Day with grandchildren always welcome
You can't be too rich, too thin or spend too much time with your grandchildren.
My oldest grandson Noah, who is the son of my middle daughter, lives with his sister and his parents in Wichita. They moved there last year, after about six years in Virginia. During that time we only got to see the grandchildren about once a year, so we've always tried to make special efforts to spend time with them since they've moved back to Kansas.
Therefore, when my daughter called a few weeks ago to say that Noah's fifth-grade class would be at Science City for a field trip, I immediately said I'd meet him there and tag along.
It's always great to spend time with your grandchildren, and getting the opportunity to do so in Kansas City's restored Union Station seemed an added benefit. I remember Union Station from when it served its original purpose and I confess to being something of a train buff, so visits there always trigger pleasant memories of earlier trips and adventures.
The day came. I got there in plenty of time. After walking around for a while, I found a seat and settled in to watch and wait.
A group of youngsters of about the right age assembled not far from the doors, but they were from Lexington, Mo. This was to happen several times. I later learned from one of the station people that Friday was going to be Union Station's busiest so far this year. More than 1,500 school children were expected that day. (This last fact would prove to be important.)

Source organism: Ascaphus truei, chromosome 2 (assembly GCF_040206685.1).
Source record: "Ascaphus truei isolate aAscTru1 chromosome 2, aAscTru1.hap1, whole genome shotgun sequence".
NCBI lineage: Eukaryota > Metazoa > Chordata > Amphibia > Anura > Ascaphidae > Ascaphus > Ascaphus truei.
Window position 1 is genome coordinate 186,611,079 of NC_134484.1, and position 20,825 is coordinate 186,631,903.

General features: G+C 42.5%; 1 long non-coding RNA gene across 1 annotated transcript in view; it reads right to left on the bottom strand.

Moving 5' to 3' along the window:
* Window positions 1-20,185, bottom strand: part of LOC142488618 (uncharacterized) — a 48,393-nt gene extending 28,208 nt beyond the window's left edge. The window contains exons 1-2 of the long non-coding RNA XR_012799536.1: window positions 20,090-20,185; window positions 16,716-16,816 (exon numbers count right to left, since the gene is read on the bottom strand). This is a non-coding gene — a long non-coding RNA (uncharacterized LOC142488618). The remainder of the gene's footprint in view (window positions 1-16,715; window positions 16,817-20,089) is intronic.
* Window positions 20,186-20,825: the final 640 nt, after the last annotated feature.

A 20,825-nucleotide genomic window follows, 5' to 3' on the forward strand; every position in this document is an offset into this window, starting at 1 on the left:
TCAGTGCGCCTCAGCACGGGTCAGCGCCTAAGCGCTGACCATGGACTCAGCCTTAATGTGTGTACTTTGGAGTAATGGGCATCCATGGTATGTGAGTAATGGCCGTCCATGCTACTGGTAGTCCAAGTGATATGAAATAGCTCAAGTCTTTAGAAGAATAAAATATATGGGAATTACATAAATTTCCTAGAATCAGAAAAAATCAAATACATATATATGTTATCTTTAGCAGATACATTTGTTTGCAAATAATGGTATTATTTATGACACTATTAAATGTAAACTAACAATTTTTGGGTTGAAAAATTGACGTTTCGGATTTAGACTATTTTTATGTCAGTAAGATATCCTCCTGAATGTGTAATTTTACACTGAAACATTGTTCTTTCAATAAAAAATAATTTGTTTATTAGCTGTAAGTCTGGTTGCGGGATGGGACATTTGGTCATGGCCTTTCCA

The group from Wichita rolled in about 11:15 a.m. on two charter buses, and Noah and I were soon reunited. Once they moved inside, the teachers decided to break for lunch first, before touring Science City and the other attractions. The children had brought their lunches, so I popped into the Harvey House and got a sandwich to go.
Alert readers will recall that 1,500 school children were expected that day. Most of them were in Science City when we got there, it seemed. The din that emanates from several hundred pre-adolescent youngsters who are enjoying themselves in an enclosed space borders on painful, I think.
But we persevered through all the exhibits in Science City, although the line for Pop Wheelie's Delivery Service, in which youngsters are strapped in to a bicycle that negotiates a wire suspended 30 feet over the floor, was a bit long .
After Science City, we toured the gift shop and had some ice cream before settling in for a 3-D movie at the Extreme Screen. The film, "Wild Ocean," follows the feeding frenzy that occurs every year when billions of pelagic fish migrate along the KwaZulu-Natal Wild Coast of Africa. The effect of the 3D film on such a large screen is that sometimes you feel as if you could reach out and touch the images.
Alas, when the movie was over, so was the visit, as the youngsters had to board the buses to return to Wichita and a few more days of school before being released for the summer. We said our goodbyes knowing that he and his sister will be back to visit during the summer.
I don't suppose anyone ever tires of spending time with their grandchildren, although I'm not sure my presence really enriched his experience all that much. I suspect most kids would be just as happy to spend time with their friends, without granddad in tow. At least I got to spoil him a little.